Before Bytown – Part 2

Watercolour of Wrightstown in 1830. (Archives of Ontario C10006)

On the 18th of June, 1812, the United States declared war on British North America, leading to a two and half year conflict and indirectly to the founding of Ottawa. The City was formed alongside the Rideau Canal, as the British searched for a more secure way to transport troops to the interior. However, you’ll find that the full story was much more complex, and much more interesting.

Ottawa’s First Settlers:

Bytown was officially laid out and founded as a town 1826, at the same time that work was beginning on the Rideau Canal. However, sometimes ‘official’ records can actually hide the truth.

In reality, by 1826 there were already hundreds of settlers living in what would be present-day Ottawa.

Bytown is almost always depicted as being an outpost in the wilderness; a frontier town surrounded by nothing but rugged land and trees. That description really belonged to the town across the river.

In 1799, an American named Philemon Wright traveled north of the border to inspect and survey a parcel of land on the north shore of the Ottawa River. He did so by “climbing to the tops of one hundred or more tall trees, to view the situation of the country.”

Philemon Wright, looking much more tame than I imagine him in real life. (Library and Archives Canada/MIKAN 2896515)

He would established a small village here, right at the Chaudière Falls. The village was known as Wrightstown, but today we know it as Hull, and it is still laid out based on Wright’s tree-top survey over two-hundred years ago.

Philemon Wright was a larger than life character, and was the true godfather of Ottawa. He embodied the pinoeering spirit as fully and emphatically and anyone who has ever lived.

He arrived in the untamed wilderness with five other families, 25 labourers, 14 horses, eight oxen, seven sleighs, and a modest number of tools. He inexplicably decided to make the trip in the middle of the winter, arriving at the Chaudière falls on March 7, 1800.

By 1806, Wright’s settlement, now known as Wrightstown, was experiencing financial difficulties. Being so remote, the settlers were forced to travel long distances to use different mills. That, or build the mill themselves, which they often did. Either way, it was expensive.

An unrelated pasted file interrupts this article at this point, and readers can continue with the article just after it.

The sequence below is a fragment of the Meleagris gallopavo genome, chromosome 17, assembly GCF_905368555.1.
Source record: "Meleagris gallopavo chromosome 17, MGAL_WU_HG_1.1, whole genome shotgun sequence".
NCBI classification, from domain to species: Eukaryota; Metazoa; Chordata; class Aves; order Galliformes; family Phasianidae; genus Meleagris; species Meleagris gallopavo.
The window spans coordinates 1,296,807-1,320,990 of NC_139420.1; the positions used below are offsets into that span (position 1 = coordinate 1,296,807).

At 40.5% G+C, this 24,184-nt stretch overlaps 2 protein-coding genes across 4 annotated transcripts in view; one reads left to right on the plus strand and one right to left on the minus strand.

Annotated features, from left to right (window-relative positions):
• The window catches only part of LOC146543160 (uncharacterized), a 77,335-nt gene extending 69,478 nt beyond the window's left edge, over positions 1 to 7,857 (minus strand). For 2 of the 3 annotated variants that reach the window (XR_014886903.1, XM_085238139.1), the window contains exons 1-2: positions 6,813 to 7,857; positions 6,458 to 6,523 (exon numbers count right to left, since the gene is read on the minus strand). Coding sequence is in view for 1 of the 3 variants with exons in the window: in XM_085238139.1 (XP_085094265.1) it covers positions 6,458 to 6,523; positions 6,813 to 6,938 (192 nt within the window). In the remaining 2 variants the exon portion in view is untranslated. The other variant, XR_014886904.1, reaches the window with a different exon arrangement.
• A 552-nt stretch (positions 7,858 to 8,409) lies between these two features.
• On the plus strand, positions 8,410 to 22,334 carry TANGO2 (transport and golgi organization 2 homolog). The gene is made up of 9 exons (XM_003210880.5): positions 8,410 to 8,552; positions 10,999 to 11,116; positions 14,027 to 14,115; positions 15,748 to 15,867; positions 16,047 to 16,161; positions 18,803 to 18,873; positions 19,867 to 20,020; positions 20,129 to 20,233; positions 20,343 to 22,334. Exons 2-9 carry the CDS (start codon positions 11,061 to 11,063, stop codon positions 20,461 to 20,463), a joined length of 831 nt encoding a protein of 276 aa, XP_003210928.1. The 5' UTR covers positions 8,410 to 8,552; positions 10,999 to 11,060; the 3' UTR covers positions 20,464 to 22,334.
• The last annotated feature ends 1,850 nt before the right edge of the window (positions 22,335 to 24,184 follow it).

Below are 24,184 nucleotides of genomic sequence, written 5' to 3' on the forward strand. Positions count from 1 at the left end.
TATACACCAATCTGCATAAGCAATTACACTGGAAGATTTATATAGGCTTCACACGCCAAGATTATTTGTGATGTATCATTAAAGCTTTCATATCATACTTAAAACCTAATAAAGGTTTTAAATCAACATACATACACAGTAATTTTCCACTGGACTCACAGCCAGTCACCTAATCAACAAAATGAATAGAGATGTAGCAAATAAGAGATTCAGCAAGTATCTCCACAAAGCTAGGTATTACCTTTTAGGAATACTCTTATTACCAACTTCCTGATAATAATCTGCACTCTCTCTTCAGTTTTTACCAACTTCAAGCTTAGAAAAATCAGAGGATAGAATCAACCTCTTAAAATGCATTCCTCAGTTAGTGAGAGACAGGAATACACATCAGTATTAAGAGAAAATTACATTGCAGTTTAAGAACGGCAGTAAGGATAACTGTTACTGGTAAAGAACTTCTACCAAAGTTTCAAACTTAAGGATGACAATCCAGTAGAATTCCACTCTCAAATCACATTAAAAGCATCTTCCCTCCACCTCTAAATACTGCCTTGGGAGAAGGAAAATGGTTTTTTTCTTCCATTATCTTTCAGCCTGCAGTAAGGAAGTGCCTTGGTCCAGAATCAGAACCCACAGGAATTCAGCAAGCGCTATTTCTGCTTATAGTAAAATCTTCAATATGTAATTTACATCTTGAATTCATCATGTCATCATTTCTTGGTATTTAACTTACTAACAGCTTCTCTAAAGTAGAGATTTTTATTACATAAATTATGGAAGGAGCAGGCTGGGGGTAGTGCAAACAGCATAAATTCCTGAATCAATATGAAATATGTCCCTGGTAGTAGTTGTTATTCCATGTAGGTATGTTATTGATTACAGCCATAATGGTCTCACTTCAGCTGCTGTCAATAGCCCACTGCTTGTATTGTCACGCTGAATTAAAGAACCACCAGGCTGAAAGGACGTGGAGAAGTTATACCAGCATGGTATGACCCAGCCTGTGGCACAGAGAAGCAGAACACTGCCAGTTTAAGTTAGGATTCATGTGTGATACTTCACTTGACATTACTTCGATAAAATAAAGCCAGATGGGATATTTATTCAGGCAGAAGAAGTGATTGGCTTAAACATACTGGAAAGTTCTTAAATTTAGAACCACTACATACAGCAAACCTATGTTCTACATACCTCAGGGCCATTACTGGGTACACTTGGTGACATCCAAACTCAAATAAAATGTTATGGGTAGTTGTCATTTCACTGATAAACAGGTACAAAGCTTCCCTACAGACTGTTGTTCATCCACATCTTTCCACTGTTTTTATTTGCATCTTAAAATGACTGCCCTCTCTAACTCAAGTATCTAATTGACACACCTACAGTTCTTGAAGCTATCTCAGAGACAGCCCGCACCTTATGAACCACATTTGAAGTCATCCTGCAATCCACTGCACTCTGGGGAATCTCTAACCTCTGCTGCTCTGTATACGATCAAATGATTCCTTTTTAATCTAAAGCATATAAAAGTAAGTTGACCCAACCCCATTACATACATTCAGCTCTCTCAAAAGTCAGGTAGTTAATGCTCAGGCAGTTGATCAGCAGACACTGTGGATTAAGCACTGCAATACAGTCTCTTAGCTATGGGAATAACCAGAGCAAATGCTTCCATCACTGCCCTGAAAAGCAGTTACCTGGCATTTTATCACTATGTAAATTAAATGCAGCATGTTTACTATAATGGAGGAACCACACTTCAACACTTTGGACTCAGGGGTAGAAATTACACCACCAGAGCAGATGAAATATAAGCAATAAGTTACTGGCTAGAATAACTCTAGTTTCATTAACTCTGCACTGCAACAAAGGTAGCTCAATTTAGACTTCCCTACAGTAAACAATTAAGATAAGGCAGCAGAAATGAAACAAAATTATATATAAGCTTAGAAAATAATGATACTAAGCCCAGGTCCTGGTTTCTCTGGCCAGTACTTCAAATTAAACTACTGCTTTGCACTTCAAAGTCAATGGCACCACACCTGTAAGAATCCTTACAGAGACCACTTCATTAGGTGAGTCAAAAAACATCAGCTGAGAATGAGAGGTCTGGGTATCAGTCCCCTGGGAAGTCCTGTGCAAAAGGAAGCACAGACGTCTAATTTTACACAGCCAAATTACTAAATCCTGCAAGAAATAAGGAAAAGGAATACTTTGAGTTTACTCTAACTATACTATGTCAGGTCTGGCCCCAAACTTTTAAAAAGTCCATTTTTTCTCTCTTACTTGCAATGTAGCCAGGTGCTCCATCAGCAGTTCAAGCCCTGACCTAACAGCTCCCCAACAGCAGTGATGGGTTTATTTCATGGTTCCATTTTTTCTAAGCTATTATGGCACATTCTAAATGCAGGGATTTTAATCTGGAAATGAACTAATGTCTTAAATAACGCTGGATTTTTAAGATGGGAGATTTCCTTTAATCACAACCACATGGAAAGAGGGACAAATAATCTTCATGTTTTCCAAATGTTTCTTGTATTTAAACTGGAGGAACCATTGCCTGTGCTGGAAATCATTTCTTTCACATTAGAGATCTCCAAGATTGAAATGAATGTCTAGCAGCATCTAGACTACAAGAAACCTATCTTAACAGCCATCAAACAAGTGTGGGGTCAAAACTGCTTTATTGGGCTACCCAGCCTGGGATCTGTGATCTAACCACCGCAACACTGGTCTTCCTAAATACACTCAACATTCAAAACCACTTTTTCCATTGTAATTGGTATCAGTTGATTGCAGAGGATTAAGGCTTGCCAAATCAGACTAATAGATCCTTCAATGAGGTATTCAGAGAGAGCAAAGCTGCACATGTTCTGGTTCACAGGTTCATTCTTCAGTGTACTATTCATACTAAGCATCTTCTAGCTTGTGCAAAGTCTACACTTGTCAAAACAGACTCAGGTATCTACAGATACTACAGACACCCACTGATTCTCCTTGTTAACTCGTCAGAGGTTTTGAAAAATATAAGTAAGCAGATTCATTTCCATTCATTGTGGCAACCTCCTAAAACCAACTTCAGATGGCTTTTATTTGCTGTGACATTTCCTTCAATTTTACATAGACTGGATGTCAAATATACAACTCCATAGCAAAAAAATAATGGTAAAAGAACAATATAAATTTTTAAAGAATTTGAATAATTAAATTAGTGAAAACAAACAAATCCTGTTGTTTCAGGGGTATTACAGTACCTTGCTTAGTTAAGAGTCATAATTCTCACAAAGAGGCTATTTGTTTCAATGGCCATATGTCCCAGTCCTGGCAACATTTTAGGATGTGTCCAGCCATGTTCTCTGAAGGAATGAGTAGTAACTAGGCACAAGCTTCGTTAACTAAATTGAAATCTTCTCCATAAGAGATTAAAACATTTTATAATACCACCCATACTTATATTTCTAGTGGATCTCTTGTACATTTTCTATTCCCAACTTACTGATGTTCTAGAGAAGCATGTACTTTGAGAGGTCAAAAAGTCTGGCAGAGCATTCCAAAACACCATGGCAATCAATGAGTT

To bring more income into his settlement, Philemon Wright decided to single-handedly found the Ottawa valley lumber trade. In 1809, he spent two months floating the first-ever raft of square timbers down the Ottawa river, and up the St. Lawrence to Quebec City. No one had thought it was possible, because of the ruggedness of the Ottawa river. But, Philemon Wright never let that stop him.

John McTaggart, a Royal Enginner who worked on the canal project, even claimed that it was Philemon Wright who first suggested the idea of the Rideau Canal. He described Wright’s importance to the area in his journal:

“No one is more father of his people than he; when he has been away from home any time, on his coming back guns are fired, bells rung, and flags waved.”

When Colonel John By arrived in 1826 to build his canal, Wrightstown was a thriving community with multiple mills, schools, and hotels, steamboat services running to Montreal and over 700 people living there. Not exactly wilderness.

There were settlers on the south side of the Ottawa River long before 1826 as well. The first may have been a man named Jehiel Collins. Somewhere around 1809, he built a small dock and store near the portage entrance on the south side of the Chaudière Falls.

He sold it to Caleb Bellows, who replaced the small dock with a larger wharf. This was actually a very profitable venture for Mr. Bellows, with the steady traffic of voyageurs, explorers, surveyors, soldiers and missionaries heading to the interior. A man named Isaac Firth ran a tavern nearby, and in Wrightstown, there were hotels to accommodate all these weary travelers.